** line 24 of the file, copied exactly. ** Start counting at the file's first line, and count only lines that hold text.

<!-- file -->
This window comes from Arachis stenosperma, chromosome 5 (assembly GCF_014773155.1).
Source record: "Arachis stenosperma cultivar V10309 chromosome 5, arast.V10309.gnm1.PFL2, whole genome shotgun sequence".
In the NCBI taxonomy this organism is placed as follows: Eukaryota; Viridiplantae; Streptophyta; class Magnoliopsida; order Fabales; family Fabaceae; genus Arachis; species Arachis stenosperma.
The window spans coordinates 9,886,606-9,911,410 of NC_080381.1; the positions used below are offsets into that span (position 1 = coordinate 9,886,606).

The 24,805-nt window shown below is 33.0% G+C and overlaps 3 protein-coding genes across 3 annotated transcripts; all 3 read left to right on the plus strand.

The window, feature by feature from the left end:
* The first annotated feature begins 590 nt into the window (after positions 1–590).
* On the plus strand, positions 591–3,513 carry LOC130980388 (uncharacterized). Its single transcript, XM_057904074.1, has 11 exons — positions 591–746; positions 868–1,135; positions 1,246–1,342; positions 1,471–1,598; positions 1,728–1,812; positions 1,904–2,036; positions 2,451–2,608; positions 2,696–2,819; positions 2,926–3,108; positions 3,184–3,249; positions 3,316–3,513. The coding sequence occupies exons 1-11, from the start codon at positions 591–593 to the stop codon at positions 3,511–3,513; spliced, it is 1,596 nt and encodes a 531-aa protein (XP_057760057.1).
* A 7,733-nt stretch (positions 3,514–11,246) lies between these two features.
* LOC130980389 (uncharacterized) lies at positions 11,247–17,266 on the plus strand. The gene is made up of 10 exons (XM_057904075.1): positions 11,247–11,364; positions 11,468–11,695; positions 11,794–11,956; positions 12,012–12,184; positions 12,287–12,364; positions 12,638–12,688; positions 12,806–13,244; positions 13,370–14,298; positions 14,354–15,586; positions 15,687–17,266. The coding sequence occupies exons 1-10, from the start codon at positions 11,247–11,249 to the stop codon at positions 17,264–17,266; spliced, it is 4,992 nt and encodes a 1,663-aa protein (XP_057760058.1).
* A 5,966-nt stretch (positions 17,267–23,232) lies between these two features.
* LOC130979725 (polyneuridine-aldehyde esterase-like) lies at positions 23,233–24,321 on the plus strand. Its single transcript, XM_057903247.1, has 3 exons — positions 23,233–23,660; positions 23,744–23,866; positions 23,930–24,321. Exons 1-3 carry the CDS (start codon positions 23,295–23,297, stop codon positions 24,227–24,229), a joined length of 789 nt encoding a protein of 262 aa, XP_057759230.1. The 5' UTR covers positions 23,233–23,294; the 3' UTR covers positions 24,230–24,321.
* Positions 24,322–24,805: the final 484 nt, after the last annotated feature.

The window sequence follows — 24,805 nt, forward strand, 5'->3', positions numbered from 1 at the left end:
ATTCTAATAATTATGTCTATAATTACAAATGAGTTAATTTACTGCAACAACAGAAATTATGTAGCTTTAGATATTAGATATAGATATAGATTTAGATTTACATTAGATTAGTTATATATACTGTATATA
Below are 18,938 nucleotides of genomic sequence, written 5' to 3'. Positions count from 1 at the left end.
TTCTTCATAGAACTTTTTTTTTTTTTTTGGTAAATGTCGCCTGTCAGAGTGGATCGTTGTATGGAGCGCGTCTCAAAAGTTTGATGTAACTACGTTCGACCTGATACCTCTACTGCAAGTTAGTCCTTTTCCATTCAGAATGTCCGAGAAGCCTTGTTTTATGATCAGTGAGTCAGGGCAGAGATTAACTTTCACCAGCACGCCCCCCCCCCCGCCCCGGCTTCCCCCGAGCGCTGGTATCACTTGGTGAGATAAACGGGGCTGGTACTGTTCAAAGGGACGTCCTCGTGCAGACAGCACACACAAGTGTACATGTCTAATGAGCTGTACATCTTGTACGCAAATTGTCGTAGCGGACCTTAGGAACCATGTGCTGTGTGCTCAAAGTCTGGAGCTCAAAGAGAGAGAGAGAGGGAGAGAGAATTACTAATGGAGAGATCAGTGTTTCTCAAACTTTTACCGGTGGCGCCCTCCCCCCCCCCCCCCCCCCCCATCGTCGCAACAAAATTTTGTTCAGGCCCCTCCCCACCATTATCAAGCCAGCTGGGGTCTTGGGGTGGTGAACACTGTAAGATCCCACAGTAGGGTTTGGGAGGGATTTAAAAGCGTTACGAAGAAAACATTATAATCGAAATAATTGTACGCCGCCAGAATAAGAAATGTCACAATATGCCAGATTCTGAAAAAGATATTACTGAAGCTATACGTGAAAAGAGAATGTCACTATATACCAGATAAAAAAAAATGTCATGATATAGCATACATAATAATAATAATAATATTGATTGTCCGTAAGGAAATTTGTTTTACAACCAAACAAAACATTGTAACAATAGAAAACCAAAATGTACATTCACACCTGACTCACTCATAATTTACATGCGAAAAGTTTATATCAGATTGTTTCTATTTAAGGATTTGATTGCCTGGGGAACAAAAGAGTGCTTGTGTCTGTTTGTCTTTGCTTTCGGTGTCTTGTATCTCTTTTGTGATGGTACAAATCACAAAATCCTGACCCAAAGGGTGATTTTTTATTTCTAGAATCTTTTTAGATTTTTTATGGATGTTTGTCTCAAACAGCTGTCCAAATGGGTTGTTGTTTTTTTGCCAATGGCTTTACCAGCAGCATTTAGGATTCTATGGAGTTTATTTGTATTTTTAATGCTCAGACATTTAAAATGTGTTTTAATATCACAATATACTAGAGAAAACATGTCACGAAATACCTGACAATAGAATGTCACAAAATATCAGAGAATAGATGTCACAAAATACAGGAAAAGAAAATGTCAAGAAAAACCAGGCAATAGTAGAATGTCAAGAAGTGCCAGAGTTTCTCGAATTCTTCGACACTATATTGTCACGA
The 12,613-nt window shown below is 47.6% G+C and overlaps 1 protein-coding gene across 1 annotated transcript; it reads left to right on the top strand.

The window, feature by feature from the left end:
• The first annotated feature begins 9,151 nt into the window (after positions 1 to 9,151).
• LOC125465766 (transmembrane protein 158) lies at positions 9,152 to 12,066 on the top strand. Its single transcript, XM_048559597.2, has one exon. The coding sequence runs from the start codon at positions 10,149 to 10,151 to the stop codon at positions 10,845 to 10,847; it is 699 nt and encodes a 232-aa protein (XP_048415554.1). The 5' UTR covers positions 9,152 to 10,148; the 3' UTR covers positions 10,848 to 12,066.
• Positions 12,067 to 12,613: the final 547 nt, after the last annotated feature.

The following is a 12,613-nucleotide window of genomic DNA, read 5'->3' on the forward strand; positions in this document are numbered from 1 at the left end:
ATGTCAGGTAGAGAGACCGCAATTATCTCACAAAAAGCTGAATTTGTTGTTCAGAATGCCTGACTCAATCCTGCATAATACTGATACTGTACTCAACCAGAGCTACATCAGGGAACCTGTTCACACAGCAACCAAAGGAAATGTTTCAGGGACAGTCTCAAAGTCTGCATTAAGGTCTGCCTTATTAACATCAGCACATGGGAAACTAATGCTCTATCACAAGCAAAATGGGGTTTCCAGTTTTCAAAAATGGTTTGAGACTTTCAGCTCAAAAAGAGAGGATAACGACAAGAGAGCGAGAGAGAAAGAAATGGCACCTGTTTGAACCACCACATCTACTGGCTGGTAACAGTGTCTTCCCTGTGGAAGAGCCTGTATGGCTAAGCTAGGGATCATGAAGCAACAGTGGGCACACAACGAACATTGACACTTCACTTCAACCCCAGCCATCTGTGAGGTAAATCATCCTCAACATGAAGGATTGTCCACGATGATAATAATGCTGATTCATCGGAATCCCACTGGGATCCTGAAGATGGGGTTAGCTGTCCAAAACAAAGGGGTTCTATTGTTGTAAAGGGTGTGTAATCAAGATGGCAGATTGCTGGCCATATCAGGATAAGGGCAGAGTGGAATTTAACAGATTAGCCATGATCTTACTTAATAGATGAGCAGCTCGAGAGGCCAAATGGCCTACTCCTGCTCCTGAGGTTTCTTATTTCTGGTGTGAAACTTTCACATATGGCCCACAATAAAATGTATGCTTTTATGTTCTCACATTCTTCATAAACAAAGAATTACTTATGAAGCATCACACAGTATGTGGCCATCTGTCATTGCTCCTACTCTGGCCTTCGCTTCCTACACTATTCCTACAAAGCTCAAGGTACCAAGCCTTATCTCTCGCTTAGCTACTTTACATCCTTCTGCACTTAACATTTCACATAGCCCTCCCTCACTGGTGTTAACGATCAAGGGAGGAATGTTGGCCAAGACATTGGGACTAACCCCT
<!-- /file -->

ATGTCAGGTAGAGAGACCGCAATTATCTCACAAAAAGCTGAATTTGTTGTTCAGAATGCCTGACTCAATCCTGCATAATACTGATACTGTACTCAACCAGAGCTACATCAGGGAACCTGTTCACACAGCAACCAAAGGAAATGTTTCAGGGACAGTCTCAAAGTCTGCATTAAGGTCTGCCTTATTAACATCAGCACATGGGAAACTAATGCTCTATCACAAGCAAAATGGGGTTTCCAGTTTTCAAAAATGGTTTGAGACTTTCAGCTCAAAAAGAGAGGATAACGACAAGAGAGCGAGAGAGAAAGAAATGGCACCTGTTTGAACCACCACATCTACTGGCTGGTAACAGTGTCTTCCCTGTGGAAGAGCCTGTATGGCTAAGCTAGGGATCATGAAGCAACAGTGGGCACACAACGAACATTGACACTTCACTTCAACCCCAGCCATCTGTGAGGTAAATCATCCTCAACATGAAGGATTGTCCACGATGATAATAATGCTGATTCATCGGAATCCCACTGGGATCCTGAAGATGGGGTTAGCTGTCCAAAACAAAGGGGTTCTATTGTTGTAAAGGGTGTGTAATCAAGATGGCAGATTGCTGGCCATATCAGGATAAGGGCAGAGTGGAATTTAACAGATTAGCCATGATCTTACTTAATAGATGAGCAGCTCGAGAGGCCAAATGGCCTACTCCTGCTCCTGAGGTTTCTTATTTCTGGTGTGAAACTTTCACATATGGCCCACAATAAAATGTATGCTTTTATGTTCTCACATTCTTCATAAACAAAGAATTACTTATGAAGCATCACACAGTATGTGGCCATCTGTCATTGCTCCTACTCTGGCCTTCGCTTCCTACACTATTCCTACAAAGCTCAAGGTACCAAGCCTTATCTCTCGCTTAGCTACTTTACATCCTTCTGCACTTAACATTTCACATAGCCCTCCCTCACTGGTGTTAACGATCAAGGGAGGAATGTTGGCCAAGACATTGGGACTAACCCCT